As we look at the history of assessment centers in nonmilitary settings since they were launched in the late 1940s in British civil service organizations and in the mid-1950s in the United States by AT&T, we see an interesting combination of continuity and change. Continuity is evident in the requirements that assessment centers include a number of essential common features. Change is evident in the many variations of these features. Changes have been instituted as a result of changes in the nature of work, organization structures, demographics of the workforce, and technological advances. In addition, variations are seen in assessment centers that are designed for different purposes. Variations in assessment center features are seen in:

the dimensions being assessed exercises used to simulate organizational situations the type of assessors used to observe and evaluate behavior methods to integrate data across exercises and assessors the type and level of detail in feedback provided to the participants,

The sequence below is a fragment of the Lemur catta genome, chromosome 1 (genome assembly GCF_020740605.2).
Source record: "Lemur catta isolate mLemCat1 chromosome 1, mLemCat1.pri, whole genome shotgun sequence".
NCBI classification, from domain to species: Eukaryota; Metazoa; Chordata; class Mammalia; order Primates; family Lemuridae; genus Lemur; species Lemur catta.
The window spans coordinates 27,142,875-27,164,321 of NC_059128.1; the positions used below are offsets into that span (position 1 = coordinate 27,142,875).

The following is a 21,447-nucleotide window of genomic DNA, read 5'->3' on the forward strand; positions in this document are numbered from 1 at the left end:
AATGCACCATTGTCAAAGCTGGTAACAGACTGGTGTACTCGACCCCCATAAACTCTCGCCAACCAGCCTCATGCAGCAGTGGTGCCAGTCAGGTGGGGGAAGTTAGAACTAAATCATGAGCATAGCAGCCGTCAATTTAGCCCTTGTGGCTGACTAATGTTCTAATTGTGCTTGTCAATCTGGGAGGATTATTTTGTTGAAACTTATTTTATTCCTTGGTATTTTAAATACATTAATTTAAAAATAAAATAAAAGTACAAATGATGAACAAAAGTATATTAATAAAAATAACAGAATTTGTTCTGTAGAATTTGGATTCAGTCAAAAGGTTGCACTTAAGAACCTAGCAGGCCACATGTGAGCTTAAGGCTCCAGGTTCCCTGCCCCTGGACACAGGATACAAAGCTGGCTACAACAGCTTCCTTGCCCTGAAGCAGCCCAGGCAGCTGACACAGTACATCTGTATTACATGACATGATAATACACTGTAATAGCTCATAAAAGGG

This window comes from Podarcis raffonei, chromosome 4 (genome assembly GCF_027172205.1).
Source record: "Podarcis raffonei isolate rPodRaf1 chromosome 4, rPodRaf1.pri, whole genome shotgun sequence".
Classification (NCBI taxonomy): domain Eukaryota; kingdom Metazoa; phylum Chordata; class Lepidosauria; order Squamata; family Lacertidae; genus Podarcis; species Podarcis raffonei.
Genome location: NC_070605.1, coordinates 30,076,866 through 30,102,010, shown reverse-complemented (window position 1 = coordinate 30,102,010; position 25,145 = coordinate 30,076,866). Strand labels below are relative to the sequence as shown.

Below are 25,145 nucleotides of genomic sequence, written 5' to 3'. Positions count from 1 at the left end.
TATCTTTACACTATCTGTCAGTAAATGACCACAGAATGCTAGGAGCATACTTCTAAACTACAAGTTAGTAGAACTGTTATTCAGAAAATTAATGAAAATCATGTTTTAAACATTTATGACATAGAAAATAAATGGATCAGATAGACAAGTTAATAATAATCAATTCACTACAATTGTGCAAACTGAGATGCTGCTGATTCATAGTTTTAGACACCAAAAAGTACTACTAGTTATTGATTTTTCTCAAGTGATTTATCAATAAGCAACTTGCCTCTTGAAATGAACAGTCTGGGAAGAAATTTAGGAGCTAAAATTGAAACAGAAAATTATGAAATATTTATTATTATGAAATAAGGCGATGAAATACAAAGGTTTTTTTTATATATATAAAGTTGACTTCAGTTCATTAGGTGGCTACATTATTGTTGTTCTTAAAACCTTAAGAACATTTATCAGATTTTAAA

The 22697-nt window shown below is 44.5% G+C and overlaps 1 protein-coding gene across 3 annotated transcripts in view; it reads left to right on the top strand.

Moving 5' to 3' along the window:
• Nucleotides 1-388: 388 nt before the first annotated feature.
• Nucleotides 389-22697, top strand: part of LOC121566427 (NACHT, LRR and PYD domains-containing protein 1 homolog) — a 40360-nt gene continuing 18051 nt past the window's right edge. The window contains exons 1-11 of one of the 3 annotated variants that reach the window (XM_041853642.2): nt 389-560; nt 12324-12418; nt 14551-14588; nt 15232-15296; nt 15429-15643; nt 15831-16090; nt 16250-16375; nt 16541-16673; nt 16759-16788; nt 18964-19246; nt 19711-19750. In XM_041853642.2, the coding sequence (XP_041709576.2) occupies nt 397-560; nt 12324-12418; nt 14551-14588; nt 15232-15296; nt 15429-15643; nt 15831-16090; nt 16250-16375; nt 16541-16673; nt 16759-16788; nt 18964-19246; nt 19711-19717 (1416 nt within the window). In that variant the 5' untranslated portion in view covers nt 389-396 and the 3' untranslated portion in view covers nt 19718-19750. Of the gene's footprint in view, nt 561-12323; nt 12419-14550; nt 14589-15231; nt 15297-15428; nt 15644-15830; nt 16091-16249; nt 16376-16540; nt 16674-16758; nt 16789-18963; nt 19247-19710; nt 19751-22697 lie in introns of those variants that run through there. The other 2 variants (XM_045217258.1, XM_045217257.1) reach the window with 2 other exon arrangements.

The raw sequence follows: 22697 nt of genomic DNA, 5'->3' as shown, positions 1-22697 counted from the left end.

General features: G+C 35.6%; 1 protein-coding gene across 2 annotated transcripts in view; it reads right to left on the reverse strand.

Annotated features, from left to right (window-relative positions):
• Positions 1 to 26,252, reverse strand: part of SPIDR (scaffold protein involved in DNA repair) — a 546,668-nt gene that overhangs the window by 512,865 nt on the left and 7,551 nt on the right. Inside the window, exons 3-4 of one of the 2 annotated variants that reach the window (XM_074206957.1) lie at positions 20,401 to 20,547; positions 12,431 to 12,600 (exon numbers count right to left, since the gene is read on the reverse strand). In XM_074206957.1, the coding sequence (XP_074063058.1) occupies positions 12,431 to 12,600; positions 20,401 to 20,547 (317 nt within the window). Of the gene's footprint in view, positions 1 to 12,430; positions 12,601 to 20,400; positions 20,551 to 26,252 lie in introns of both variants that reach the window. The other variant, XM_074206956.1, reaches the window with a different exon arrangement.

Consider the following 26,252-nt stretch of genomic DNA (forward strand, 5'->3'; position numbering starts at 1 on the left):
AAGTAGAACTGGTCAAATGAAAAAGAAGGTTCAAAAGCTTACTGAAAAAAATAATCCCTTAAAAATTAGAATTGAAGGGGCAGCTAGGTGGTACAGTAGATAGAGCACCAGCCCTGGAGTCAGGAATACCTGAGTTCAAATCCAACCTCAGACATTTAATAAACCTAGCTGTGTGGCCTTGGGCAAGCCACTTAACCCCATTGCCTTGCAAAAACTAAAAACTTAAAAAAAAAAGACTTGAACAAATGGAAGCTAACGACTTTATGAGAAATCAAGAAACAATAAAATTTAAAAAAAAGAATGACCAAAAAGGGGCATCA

managers in the organization, and HR staff

One of the reasons variation in these elements has appeared is the changing demographics of the workforce, including increasing involvement of minorities and women, persons with diverse ethnic backgrounds, and older workers. In addition, variations in assessment center practices have been

seen in cross-national applications. Throughout this book we explore many of these variations.